When the above-noted end group is present in the oligomeric polycarbonate, it is typically linked to the rest of the polycarbonate chain via a carbonate linkage. As such, end groups comprising structure (XVI) represent activated carbonate moieties susceptible to reaction with the hydroxy groups of the hydroquinone and/or the aromatic dihydroxy compound. Useful end groups related to structure (XVI) include other salicyl groups, such as the ethylsalicyl, isopropylsalicyl, and butylsalicyl groups.

The hydroquinone polycarbonate copolymer products disclosed herein may further comprise structural units derived from at least one endcapping agent not derived from the activated aromatic carbonate. Suitable endcapping agents include phenol, and monoalkyl-substituted or monoaryl-substituted phenols, such as para-cumylphenol, para-cresol, and the like.

The hydroquinone polycarbonate copolymer products can be prepared in a batch or a continuous process. Any suitable reactor can be used. The reactor may be made of a metal, alloy, or it can be glass-lined. Suitable melt transesterification catalysts include alkali metal compounds, alkaline earth metal compounds, tetraorganoammonium compounds, tetraorganophosphonium compounds, and combinations comprising at least one of the foregoing catalysts.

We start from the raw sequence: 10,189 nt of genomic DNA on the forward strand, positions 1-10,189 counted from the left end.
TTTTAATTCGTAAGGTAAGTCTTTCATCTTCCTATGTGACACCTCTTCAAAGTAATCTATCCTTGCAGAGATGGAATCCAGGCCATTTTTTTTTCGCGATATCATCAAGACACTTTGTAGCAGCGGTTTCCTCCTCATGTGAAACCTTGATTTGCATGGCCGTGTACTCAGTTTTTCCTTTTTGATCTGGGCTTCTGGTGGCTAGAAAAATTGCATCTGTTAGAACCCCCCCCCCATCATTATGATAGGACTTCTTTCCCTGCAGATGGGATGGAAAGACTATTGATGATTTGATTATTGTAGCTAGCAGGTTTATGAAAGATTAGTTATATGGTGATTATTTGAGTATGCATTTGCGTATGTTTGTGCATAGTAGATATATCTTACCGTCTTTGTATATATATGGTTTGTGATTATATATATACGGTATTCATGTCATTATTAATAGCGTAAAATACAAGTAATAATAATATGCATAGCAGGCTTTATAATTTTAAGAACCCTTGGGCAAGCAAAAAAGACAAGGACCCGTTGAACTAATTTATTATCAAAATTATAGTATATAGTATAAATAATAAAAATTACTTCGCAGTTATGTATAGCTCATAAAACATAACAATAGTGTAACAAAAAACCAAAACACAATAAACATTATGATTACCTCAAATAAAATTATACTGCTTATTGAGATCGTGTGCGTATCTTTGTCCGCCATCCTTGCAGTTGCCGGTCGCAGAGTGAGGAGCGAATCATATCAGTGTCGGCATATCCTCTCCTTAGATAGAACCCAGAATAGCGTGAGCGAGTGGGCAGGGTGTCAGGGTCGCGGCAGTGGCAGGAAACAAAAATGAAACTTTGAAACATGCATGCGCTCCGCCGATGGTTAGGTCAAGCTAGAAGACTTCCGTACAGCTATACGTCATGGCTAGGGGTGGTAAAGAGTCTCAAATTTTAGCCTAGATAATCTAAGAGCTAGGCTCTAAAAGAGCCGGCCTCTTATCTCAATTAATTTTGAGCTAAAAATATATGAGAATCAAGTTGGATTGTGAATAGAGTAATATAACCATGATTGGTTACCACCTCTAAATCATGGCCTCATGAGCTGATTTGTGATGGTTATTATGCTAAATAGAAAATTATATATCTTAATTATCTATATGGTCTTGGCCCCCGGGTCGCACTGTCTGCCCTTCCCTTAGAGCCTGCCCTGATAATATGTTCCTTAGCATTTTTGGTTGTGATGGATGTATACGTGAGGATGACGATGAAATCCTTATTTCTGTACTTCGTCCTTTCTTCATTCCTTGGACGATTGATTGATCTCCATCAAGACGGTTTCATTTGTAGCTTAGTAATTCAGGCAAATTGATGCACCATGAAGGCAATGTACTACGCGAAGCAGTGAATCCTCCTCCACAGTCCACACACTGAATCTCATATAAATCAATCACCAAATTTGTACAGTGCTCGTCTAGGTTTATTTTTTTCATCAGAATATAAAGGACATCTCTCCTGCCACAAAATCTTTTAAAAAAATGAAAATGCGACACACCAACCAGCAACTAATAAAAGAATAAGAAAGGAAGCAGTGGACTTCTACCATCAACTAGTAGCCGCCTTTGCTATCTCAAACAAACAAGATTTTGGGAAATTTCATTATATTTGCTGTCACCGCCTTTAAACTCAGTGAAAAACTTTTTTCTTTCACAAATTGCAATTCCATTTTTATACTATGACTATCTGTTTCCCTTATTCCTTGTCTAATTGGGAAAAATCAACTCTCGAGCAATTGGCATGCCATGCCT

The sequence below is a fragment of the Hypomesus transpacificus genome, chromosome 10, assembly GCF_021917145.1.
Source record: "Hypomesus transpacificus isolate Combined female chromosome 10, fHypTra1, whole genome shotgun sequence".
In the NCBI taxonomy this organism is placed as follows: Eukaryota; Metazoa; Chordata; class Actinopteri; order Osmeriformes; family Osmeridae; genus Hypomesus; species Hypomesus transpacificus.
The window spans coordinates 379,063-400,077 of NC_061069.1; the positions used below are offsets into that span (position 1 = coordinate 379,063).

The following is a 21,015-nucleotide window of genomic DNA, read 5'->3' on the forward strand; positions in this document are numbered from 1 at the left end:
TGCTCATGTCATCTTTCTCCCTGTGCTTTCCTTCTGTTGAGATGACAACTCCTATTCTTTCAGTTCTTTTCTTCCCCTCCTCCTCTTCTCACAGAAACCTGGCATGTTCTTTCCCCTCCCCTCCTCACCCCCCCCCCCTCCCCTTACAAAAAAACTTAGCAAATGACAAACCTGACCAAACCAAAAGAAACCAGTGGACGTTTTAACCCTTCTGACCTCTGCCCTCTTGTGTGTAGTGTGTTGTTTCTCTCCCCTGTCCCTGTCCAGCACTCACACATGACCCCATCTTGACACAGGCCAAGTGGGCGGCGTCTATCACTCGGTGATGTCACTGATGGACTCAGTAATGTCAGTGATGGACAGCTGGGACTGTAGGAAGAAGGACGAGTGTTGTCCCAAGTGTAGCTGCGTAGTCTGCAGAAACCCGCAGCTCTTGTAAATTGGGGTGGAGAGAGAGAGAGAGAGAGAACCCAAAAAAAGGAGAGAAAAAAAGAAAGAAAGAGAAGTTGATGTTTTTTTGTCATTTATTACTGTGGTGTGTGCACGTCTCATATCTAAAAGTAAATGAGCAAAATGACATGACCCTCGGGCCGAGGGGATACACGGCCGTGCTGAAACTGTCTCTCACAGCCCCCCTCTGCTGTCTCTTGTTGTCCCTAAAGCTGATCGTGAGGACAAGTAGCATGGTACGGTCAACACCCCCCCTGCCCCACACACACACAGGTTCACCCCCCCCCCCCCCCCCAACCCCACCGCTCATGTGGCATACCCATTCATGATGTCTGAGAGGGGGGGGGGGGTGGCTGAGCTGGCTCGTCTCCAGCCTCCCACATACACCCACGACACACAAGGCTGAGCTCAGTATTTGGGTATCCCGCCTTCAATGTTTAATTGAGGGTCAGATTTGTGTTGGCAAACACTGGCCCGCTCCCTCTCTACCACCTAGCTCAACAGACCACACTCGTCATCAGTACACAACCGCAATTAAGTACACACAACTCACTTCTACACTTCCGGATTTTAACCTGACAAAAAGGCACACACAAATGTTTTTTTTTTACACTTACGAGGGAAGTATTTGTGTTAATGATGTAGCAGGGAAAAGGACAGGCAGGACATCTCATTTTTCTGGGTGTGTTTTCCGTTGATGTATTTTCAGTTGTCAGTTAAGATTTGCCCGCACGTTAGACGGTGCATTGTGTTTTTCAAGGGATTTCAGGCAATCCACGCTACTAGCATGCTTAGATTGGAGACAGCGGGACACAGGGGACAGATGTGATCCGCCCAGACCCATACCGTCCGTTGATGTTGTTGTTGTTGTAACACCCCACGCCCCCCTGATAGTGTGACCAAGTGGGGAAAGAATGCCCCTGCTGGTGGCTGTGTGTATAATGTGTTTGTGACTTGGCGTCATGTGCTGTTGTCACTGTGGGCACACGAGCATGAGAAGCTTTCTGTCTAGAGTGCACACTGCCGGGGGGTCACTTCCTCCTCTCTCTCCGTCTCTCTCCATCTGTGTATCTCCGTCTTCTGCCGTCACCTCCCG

Specific examples of alkali metal compounds or alkaline earth metal compounds include organic acid salts, inorganic acid salts, oxides, hydroxides, hydrides, and alcoholates of alkali metals and alkaline earth metals. Preferably, the catalyst is an alkali metal compound of the formula Met-X1, wherein Met is selected from the group consisting of lithium, sodium, and potassium; and X1 is selected from the group consisting of hydroxide and OAr, wherein Ar is a monovalent aromatic radical.